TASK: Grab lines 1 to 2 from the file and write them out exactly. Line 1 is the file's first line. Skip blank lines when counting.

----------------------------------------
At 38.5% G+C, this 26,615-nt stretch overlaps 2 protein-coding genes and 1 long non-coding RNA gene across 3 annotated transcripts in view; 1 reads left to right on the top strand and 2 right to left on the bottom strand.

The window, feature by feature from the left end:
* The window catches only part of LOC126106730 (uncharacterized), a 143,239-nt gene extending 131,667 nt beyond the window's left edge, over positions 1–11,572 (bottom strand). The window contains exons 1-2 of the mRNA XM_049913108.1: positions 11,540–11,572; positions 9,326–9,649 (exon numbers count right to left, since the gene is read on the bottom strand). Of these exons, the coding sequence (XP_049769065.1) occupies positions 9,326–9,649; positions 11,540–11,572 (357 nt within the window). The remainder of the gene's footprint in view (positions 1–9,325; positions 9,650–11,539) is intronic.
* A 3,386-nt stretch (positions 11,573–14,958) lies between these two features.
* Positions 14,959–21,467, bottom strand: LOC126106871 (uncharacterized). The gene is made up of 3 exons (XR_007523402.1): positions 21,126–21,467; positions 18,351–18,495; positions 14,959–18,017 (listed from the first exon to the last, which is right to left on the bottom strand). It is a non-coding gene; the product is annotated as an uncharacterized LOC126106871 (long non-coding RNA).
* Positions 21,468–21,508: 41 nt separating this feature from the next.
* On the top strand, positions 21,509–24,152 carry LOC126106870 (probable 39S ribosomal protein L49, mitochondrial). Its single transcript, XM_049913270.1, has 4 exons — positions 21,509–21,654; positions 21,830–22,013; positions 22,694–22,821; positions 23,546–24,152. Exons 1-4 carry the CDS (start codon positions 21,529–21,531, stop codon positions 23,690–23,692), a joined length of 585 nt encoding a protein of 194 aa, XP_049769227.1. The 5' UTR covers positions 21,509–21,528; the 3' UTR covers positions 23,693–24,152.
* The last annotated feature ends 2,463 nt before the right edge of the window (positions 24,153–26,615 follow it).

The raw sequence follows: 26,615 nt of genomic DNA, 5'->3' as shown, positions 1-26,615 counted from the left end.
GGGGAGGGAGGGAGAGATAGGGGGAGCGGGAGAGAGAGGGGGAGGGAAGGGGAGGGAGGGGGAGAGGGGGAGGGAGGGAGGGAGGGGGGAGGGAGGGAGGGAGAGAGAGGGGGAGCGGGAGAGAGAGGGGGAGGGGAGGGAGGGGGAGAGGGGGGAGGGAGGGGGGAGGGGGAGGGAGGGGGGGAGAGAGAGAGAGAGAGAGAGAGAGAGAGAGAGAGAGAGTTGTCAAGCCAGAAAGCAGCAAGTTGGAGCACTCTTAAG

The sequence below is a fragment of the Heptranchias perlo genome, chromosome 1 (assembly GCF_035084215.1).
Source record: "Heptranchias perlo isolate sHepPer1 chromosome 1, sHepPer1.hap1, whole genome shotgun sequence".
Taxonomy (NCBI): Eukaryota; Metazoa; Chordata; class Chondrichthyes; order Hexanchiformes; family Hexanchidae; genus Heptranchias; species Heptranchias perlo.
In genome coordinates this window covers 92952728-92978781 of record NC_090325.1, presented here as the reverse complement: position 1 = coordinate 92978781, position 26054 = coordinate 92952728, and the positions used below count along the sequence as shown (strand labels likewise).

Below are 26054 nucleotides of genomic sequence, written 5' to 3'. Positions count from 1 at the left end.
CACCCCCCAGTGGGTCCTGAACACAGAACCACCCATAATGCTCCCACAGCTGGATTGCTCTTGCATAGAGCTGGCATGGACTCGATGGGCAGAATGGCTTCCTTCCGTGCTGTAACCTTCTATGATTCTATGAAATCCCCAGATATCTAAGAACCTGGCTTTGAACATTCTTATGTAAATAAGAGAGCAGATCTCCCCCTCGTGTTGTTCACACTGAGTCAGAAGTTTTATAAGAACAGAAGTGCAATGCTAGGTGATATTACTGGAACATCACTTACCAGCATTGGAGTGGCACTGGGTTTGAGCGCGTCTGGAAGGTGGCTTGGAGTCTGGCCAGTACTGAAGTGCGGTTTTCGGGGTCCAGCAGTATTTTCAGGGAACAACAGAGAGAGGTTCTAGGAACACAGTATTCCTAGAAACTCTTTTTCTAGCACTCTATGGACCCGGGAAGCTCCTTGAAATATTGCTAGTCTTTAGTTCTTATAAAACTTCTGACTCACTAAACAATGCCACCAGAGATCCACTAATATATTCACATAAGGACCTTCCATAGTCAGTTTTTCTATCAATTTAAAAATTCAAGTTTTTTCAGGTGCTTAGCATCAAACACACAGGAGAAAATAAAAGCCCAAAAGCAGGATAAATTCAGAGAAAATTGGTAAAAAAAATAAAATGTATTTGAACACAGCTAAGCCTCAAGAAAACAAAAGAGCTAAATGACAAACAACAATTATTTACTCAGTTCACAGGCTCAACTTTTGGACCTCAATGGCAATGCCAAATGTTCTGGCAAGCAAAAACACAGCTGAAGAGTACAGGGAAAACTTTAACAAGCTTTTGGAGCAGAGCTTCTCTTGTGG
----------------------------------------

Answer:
At 38.5% G+C, this 26,615-nt stretch overlaps 2 protein-coding genes and 1 long non-coding RNA gene across 3 annotated transcripts in view; 1 reads left to right on the top strand and 2 right to left on the bottom strand.

The window, feature by feature from the left end: